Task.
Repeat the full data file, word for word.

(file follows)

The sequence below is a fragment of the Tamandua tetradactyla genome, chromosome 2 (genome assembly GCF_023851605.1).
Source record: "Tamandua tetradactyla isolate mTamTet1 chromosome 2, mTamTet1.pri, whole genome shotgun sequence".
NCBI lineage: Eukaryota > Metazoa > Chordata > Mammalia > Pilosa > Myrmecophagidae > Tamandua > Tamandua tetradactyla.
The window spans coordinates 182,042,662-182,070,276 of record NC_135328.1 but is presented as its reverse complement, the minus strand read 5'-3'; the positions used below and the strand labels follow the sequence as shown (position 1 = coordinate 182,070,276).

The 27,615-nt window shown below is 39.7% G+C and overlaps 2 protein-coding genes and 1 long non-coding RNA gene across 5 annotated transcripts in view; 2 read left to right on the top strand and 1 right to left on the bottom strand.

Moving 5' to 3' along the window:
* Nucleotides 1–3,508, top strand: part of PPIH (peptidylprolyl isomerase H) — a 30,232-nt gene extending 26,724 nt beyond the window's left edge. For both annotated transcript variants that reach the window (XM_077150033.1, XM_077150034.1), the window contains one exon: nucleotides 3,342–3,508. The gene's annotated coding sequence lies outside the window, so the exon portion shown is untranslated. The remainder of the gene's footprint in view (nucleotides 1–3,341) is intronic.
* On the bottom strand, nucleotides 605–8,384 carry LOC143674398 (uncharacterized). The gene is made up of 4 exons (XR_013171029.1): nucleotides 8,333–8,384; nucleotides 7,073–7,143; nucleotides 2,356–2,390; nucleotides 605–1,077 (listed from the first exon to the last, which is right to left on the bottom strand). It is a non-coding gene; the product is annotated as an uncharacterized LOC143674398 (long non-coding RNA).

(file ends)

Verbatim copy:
The sequence below is a fragment of the Tamandua tetradactyla genome, chromosome 2 (genome assembly GCF_023851605.1).
Source record: "Tamandua tetradactyla isolate mTamTet1 chromosome 2, mTamTet1.pri, whole genome shotgun sequence".
NCBI lineage: Eukaryota > Metazoa > Chordata > Mammalia > Pilosa > Myrmecophagidae > Tamandua > Tamandua tetradactyla.
The window spans coordinates 182,042,662-182,070,276 of record NC_135328.1 but is presented as its reverse complement, the minus strand read 5'-3'; the positions used below and the strand labels follow the sequence as shown (position 1 = coordinate 182,070,276).

The 27,615-nt window shown below is 39.7% G+C and overlaps 2 protein-coding genes and 1 long non-coding RNA gene across 5 annotated transcripts in view; 2 read left to right on the top strand and 1 right to left on the bottom strand.

Moving 5' to 3' along the window:
* Nucleotides 1–3,508, top strand: part of PPIH (peptidylprolyl isomerase H) — a 30,232-nt gene extending 26,724 nt beyond the window's left edge. For both annotated transcript variants that reach the window (XM_077150033.1, XM_077150034.1), the window contains one exon: nucleotides 3,342–3,508. The gene's annotated coding sequence lies outside the window, so the exon portion shown is untranslated. The remainder of the gene's footprint in view (nucleotides 1–3,341) is intronic.
* On the bottom strand, nucleotides 605–8,384 carry LOC143674398 (uncharacterized). The gene is made up of 4 exons (XR_013171029.1): nucleotides 8,333–8,384; nucleotides 7,073–7,143; nucleotides 2,356–2,390; nucleotides 605–1,077 (listed from the first exon to the last, which is right to left on the bottom strand). It is a non-coding gene; the product is annotated as an uncharacterized LOC143674398 (long non-coding RNA).